As we read this little section of intensity, we get a sense of hopelessness, because ‘all feels lost, for there is certainly no way to get back to the originals.’ Right? Ehrman has had a long history of creating hopelessness for his readers, disguised as his alleged truth quest. He asserts that even in the few very small number of places that we might be sure about the wording, we cannot be certain about the meaning.

Blinded by Misguided Perceptions

It seems that Ehrman has been very impacted by the fact that we do not have the originals or immediate copies. Here we have a world-renowned textual and early Christianity scholar, who is suggesting all throughout his book(s) that we do not have the originals, nor the direct copies and there are so many copyist errors, it is nigh impossible to get back to the Word of God at all. Even if by some mere fortune that we do, we cannot know the meaning for sure. Ehrman is saying to the lay reader; we can no longer trust the text of the Greek New Testament as the Word of God. Therefore, by extension, he is saying the English translations as well.

Ehrman has been so busy over exaggerating the negative to his readers; he has failed to mention what we do have. Dr. Mark Minnick assesses what we do have quite nicely, “Doesn’t the existence of these variants undermine our confidence that we have the very words of God inspired? No! The fact is that because we know of them and is careful to preserve the readings of every one of them, not one word of God’s word has been lost to us.”[38] The wealth of manuscripts that we have for establishing the original Greek New Testament is shameless, in comparison to other ancient literature. We can only wonder what Ehrman does with an ancient piece of literature that has only one copy, and that copy is hundreds or even over a thousand years removed from the time of the original.

Tacitus (56 – 117 C.E.) was a senator and a historian of the Roman Empire. His work is only known in three manuscripts, with the earliest copy being around 1100 C.E., 1000 years removed. Thucydides (460 – 395 B.C.E.) was a Greek historian and author from Alimos. His work is only known in twenty manuscripts, with the earliest copy being around 900 C.E., 1300 years removed. Herodotus was an ancient Greek historian who was born in Halicarnassus, Caria. His work is only known in seventy-five manuscripts, with the earliest copy being around 50 to 100 C.E., 400 years removed. Plato (424/423 – 348/347 B.C.E.), was a Classical Greek philosopher, mathematician, student of Socrates. His work is only known in seven manuscripts, with the earliest copy being around 900 C.E., 1200 years removed.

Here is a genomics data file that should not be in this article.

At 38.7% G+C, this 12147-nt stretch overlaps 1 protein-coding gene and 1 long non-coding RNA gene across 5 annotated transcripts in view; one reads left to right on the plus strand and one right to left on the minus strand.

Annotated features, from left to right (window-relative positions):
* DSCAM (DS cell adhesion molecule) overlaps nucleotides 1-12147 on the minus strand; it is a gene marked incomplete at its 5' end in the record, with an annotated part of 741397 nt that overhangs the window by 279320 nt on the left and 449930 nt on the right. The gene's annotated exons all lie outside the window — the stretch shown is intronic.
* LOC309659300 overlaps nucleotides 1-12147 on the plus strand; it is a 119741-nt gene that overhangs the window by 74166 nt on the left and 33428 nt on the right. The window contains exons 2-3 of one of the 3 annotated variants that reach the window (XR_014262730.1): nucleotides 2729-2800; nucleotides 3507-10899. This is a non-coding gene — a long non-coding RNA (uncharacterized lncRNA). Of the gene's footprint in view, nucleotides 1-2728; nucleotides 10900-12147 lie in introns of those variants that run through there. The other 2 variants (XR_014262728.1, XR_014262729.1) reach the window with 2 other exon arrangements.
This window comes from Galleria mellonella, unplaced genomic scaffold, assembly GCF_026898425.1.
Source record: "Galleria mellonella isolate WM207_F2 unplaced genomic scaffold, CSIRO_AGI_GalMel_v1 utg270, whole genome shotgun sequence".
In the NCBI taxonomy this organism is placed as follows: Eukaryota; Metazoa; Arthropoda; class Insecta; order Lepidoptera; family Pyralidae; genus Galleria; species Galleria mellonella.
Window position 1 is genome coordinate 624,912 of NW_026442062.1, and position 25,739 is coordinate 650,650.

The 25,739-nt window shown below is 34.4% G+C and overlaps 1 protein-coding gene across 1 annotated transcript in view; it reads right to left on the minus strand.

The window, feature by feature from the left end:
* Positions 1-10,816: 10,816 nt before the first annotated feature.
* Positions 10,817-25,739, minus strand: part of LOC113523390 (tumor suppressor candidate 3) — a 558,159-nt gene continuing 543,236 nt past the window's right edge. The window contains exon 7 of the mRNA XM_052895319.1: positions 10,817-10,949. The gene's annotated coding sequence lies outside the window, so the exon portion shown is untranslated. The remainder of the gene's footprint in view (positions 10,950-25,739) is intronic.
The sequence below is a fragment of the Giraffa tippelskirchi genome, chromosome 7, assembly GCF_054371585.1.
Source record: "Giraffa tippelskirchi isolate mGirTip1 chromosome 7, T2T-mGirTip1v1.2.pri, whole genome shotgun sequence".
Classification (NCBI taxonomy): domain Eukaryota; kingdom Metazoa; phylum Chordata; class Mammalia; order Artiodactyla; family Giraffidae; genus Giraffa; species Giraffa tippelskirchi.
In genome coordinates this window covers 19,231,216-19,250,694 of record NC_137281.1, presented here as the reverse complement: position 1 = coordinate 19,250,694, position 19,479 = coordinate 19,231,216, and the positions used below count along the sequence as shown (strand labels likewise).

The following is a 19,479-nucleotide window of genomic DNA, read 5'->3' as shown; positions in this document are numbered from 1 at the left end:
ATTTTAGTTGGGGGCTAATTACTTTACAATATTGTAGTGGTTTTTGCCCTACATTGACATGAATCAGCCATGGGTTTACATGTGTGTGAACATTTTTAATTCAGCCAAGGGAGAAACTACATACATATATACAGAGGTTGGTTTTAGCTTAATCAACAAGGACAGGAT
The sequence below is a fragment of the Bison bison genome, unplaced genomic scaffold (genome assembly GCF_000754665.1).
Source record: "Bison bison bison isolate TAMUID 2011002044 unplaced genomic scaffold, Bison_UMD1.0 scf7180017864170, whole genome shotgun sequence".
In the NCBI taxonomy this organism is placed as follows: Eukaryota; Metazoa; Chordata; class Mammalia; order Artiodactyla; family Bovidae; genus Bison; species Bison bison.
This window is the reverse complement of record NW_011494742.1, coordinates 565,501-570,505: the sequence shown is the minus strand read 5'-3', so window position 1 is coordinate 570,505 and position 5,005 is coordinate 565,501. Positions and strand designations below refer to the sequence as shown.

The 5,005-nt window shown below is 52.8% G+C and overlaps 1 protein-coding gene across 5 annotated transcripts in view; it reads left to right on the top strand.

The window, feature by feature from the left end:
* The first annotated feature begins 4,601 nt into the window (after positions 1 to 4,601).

The Greek New Testament evidence is over 5,800 Greek manuscripts that have been cataloged, over 9,284 versions, and over 10,000 Latin manuscripts, not to mention an innumerable amount of church fathers quotations. This places the Greek New Testament in a world of its own, because no other ancient document is close to this, except the Hebrew Old Testament. However, there is even more. There are Sixty-two Greek papyri, along with five majuscules manuscripts that date to the 2nd and 3rd centuries C.E.[39] Moreover, these early papyri manuscripts are from a region in Egypt that appreciated books as literature, and was copied by semiprofessional and professional scribes, or at least a highly skilled copyist. This region produced what is known as the most accurate and trusted manuscripts.